Banking on computers in decline as smartphones take over

Mobile is the most dominant form of banking in the world, according to a study of 80,000 people across 22 countries

Mobile is the most dominant form of banking in the world and is enabling competitors to eat into banks' business without being noticed, according to a massive study of 80,000 people.

According to the research from Bain & Company, mobile accounted for about a third of transactions in 13 out of the 22 countries surveyed.

The study showed banking using a mobile is taking over online banking via a computer, which decreased by 3% in 2013.

Lead author of the research and a Bain partner Gerard du Toit said there have been greater changes in customers' banking behaviours in the past year than any other time during the five years the firm has been publishing its research.

“This change is, of course, led by mobile, which is now the dominant banking channel in most of the 22 markets we surveyed,” he said.

But while consumers use more mobile products and services, the research also revealed banks are often unaware of customers using competitors.

The study showed there is some movement of consumers between banks. More than a third of consumers have bought a new product from a competing bank or other provider during the past year.

“This defection often goes unnoticed because banks are usually not aware their customers were shopping in the first place and seldom know they lost the sale,” said Bain & Company.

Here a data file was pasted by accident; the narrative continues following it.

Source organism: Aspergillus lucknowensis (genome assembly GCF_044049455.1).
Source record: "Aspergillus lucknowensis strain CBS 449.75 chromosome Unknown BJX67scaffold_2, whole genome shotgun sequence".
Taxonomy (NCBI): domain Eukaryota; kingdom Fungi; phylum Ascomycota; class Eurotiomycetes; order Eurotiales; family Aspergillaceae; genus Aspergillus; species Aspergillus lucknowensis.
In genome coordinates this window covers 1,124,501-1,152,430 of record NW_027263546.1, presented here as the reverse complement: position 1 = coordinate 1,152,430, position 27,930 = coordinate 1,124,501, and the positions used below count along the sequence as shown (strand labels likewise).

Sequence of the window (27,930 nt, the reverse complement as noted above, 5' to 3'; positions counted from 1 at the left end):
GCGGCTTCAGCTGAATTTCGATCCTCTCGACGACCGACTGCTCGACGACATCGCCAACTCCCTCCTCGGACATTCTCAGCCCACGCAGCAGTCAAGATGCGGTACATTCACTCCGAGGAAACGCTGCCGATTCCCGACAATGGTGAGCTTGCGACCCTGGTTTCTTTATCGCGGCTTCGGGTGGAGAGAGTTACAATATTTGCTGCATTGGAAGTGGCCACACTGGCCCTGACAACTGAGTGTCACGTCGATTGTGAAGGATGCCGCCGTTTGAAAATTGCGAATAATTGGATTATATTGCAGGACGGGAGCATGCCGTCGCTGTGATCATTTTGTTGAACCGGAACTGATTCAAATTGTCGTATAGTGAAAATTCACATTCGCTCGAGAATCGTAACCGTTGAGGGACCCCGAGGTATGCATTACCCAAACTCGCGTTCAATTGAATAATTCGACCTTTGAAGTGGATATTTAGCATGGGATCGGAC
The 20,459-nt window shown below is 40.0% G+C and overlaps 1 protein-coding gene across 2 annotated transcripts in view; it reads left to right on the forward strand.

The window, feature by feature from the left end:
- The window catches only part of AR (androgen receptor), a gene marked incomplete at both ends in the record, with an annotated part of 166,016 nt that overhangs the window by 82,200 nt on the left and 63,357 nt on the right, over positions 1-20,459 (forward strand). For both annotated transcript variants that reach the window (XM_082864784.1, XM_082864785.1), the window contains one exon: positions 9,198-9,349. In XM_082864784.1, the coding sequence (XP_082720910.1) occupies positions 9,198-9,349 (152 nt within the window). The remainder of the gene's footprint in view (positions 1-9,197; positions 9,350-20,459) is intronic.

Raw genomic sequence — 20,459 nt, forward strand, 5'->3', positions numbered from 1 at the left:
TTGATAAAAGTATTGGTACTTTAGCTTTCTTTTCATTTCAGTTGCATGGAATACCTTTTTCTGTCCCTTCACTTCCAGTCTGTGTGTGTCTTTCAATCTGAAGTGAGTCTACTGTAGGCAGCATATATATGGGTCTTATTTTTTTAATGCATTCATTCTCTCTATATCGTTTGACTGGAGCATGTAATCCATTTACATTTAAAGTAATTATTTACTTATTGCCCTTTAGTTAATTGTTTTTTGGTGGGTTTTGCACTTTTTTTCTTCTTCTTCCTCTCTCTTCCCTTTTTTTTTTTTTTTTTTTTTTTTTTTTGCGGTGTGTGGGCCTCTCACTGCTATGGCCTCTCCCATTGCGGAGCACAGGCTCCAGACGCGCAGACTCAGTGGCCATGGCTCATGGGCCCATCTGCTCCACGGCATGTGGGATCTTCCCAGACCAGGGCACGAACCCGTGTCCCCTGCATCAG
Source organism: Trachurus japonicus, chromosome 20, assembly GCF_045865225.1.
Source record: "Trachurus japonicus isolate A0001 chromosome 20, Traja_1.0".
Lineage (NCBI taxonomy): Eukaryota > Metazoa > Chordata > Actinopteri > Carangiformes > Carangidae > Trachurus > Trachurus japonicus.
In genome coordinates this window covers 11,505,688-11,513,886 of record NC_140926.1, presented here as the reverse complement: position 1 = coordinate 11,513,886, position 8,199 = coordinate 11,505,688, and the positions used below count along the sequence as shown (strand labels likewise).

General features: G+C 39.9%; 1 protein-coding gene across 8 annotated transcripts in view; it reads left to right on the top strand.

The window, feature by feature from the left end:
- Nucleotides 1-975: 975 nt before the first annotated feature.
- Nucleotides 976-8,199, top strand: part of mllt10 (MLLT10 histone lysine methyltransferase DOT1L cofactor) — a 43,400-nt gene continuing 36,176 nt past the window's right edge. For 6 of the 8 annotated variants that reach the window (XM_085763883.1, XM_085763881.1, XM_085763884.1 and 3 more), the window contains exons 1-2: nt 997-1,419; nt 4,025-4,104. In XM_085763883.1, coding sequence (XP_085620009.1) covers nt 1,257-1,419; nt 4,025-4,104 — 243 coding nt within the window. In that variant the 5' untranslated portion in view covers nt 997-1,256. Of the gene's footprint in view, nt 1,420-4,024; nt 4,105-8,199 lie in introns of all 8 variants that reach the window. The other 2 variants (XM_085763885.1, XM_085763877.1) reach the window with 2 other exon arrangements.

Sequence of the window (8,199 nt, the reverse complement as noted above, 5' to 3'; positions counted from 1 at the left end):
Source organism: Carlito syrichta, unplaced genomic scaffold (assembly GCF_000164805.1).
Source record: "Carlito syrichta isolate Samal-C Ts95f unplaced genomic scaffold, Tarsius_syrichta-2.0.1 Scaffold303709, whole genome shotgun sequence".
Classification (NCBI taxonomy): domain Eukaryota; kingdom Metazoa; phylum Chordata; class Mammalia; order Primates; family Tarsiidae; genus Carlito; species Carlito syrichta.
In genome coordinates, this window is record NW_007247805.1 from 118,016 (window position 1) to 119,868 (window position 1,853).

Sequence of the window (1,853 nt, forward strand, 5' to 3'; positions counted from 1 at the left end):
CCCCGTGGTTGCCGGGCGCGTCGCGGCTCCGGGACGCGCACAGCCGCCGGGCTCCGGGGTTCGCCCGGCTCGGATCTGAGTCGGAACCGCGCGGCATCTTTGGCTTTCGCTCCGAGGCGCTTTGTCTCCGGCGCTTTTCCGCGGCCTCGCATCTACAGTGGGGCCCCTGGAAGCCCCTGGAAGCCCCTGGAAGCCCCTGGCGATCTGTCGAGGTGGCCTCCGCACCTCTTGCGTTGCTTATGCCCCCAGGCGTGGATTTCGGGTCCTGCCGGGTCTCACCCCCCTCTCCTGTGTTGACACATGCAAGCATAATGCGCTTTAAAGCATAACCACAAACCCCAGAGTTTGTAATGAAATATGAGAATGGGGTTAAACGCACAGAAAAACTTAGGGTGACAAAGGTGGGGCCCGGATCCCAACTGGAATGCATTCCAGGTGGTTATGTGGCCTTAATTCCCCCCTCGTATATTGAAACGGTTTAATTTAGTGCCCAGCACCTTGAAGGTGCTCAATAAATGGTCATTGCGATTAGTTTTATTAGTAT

“As more digital startups and specialist firms – which are less encumbered by legacy systems and regulations – enter the market and siphon off business, banks stand to lose even more customers and profits.”

Research from Vocalink’s mobile banking subsidiary, Zapp, revealed a massive 21 million British people would change banks to access mobile payments, with 33% of these planning it over the next year.

The research carried out by Atomik Research showed 44% of consumers plan to switch accounts if their current bank has no plans to offer mobile payments.

But despite mobile’s emergence as the favoured banking channel, most banks are not yet using it as effectively as a sales tool, said Bain & Company. 

According to the firm's research, when buying new bank products only 19% of customers consult a bank’s mobile app. In comparison, 47% consult their primary bank’s website and 37% speak with bank employees. 

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